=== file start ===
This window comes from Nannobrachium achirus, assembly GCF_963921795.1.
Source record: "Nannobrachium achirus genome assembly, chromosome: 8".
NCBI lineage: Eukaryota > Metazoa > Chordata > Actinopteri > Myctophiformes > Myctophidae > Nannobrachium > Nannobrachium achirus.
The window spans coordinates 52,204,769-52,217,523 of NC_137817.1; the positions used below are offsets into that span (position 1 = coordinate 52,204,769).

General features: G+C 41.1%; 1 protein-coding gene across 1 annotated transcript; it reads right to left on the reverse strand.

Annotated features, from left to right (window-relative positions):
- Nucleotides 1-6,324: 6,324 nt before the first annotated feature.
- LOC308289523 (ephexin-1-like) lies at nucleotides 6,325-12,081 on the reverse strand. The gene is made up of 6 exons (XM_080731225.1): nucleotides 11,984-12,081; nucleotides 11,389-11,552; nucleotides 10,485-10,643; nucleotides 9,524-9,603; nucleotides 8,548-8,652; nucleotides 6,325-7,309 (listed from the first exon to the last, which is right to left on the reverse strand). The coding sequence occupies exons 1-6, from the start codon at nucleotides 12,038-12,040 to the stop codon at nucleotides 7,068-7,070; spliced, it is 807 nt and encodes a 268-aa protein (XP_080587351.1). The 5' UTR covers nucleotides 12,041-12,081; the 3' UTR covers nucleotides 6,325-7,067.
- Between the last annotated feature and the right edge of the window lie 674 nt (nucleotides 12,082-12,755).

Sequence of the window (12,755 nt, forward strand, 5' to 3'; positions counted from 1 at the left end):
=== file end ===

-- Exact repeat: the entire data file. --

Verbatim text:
This window comes from Nannobrachium achirus, assembly GCF_963921795.1.
Source record: "Nannobrachium achirus genome assembly, chromosome: 8".
NCBI lineage: Eukaryota > Metazoa > Chordata > Actinopteri > Myctophiformes > Myctophidae > Nannobrachium > Nannobrachium achirus.
The window spans coordinates 52,204,769-52,217,523 of NC_137817.1; the positions used below are offsets into that span (position 1 = coordinate 52,204,769).

General features: G+C 41.1%; 1 protein-coding gene across 1 annotated transcript; it reads right to left on the reverse strand.

Annotated features, from left to right (window-relative positions):
- Nucleotides 1-6,324: 6,324 nt before the first annotated feature.
- LOC308289523 (ephexin-1-like) lies at nucleotides 6,325-12,081 on the reverse strand. The gene is made up of 6 exons (XM_080731225.1): nucleotides 11,984-12,081; nucleotides 11,389-11,552; nucleotides 10,485-10,643; nucleotides 9,524-9,603; nucleotides 8,548-8,652; nucleotides 6,325-7,309 (listed from the first exon to the last, which is right to left on the reverse strand). The coding sequence occupies exons 1-6, from the start codon at nucleotides 12,038-12,040 to the stop codon at nucleotides 7,068-7,070; spliced, it is 807 nt and encodes a 268-aa protein (XP_080587351.1). The 5' UTR covers nucleotides 12,041-12,081; the 3' UTR covers nucleotides 6,325-7,067.
- Between the last annotated feature and the right edge of the window lie 674 nt (nucleotides 12,082-12,755).

Sequence of the window (12,755 nt, forward strand, 5' to 3'; positions counted from 1 at the left end):